For many years, online travel agents have urged holidaymakers to buy flights and accommodation together in a single transaction.

Yet suddenly one of the largest, Expedia, appears to have changed its tune, with a new and widely broadcast television advertisement for a scheme called “Add-On Advantage”

But holidaymakers who act on the ad will find they have far fewer consumer rights than when booking flights and accommodation in the same transaction.

Package holiday rules changed on Sunday 1 July to give travellers who book through online travel agents much more protection. The basic principle: if flights and accommodation are sold at the same time, the travel company must take full responsibility for providing the holiday as booked.

Previously online travel agents had shunned any such duty, saying that they simply provided a booking platform and that holidaymakers had contracts with the individual suppliers.

The new rules are designed to provide up to 10 million British travellers a year with extra protection.

But there is a loophole through which agents can escape liability. If flights and accommodation are booked separately, the purchase is known as a “Linked Travel Arrangement” (LTA) and has only very limited financial protection.

Critics in the travel industry say that the Expedia campaign appears intended to steer holidaymakers towards LTAs, without mentioning that their consumer rights will be greatly diminished.

The ad, screened during Love Island and the Croatia v Denmark World Cup match on Sunday, says:

“A hotel can make or break a trip, and at Expedia we don’t think you should be rushed into booking one. That’s why we created Expedia’s Add-On Advantage.

“Now, after booking your flight, you unlock discounts on selected hotels for your trip that are available right until the day you leave.”

Derek Moore, chairman of the Association of Independent Tour Operators (AITO), said: “A true tour operator not only provides full financial protection, but also takes full responsibility for all aspects of its holidays and for the actions of its suppliers.

Tempting prospect? A still from the new Expedia television ad, urging holidaymakers to book their flights first and their hotel later (Expedia)

“Expedia has walked away from any such responsibility. There is nothing illegal about what they are doing but they are cynically encouraging the consumer, for no good reason, to lose out on all that gold-plated consumer protection.

“The average consumer won’t of course realise this until they need the missing protection. Expedia will save a lot of money, but is behaving in a very irresponsible way.”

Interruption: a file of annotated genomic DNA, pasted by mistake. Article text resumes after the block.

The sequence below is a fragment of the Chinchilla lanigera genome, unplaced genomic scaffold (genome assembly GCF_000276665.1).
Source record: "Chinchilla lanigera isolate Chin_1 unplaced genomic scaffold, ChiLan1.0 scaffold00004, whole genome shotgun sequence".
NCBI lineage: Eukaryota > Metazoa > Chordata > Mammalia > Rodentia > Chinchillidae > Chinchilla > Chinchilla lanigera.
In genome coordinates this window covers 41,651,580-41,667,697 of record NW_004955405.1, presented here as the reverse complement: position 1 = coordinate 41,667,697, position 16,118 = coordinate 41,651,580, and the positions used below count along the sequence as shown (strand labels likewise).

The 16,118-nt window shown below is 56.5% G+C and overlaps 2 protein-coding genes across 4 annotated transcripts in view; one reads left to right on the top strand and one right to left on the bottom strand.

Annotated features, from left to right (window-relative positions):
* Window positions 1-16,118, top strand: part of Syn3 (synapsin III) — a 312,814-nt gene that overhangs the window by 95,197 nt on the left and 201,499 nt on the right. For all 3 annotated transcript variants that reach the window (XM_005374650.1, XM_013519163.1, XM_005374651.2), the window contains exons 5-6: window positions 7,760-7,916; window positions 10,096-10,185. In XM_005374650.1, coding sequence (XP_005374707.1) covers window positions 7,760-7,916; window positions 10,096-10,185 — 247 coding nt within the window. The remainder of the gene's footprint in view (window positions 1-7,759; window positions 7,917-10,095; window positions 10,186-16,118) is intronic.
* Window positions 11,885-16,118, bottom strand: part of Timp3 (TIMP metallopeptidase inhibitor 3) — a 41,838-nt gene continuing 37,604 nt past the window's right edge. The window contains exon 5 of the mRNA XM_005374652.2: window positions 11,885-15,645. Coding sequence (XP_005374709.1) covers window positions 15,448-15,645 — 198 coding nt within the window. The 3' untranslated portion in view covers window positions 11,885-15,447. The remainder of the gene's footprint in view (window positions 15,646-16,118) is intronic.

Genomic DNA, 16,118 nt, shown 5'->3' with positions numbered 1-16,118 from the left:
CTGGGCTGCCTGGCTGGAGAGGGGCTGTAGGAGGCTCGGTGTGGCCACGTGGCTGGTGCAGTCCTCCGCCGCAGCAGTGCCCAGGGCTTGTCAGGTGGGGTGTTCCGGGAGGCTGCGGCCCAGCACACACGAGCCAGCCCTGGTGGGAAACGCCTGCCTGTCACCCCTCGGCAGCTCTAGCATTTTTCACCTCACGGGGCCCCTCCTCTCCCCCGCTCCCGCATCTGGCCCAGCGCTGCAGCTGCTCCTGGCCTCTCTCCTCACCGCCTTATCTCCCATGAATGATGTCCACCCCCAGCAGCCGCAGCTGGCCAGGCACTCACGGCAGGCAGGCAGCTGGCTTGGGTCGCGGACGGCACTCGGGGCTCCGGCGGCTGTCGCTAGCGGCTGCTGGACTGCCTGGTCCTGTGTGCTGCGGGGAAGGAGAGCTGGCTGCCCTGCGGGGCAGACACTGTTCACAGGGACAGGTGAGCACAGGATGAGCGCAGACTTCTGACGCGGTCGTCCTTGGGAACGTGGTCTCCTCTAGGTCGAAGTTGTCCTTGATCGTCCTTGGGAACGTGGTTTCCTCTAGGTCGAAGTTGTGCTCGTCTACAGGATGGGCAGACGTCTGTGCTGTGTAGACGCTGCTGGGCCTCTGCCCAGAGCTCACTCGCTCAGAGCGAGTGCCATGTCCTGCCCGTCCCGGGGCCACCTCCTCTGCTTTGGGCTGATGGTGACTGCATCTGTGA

Ted Wake, director of Kirker Holidays, said: “Expedia’s latest marketing campaign conceals the fact that they are seeking to encourage consumers to commit to buying an holiday with inferior levels of protection.

“If you were to draw parallels with forecourt car sales, it would be equivalent to a major manufacturer using market muscle to discount cars – but at the same time disabling the airbags and removing seat belts.

“Consumers need clear messages, and are entitled to fully protected holiday packages.”

In a statement to The Independent, Expedia said: “We know from research and what we see on our site that a good deal of people want to book their flight or car first, then come back and book their accommodation at a later date.

“We see the Expedia Add-On Advantage as a bonus for people who require time and flexibility to book their trip.

“Our website footers and booking terms and conditions provide clear information to consumers on the level of protections that they have depending on the travel products that are booked.”

Online travel agents are unhappy about the change in legislation. While the EU Package Travel Directive was published in 2015, the new UK law was published only 10 weeks ago.

One leading company, Sunshine.co.uk, kept its old terms and conditions in place for over 24 hours after the new rules took effect, insisting it accepted “no responsibility or liability” if anything went wrong with the services provided by suppliers such as airlines or hotels.

The firm blamed a technical problem, saying: “Updated terms were in place by 10am on Monday 2 July. All bookings made with Sunshine from 1 July are subject to the updated terms and customers have received these new terms as part of their booking confirmation.”

ABTA, the travel association, has criticised the late publication of the Package Travel Regulations for making life difficult for businesses.

A spokesperson for ABTA said: “Customers should rest assured that, for holidays booked on or after 1 July, the new regulations apply giving them all the rights intended under those regulations whether or not the travel company has updated its booking conditions.”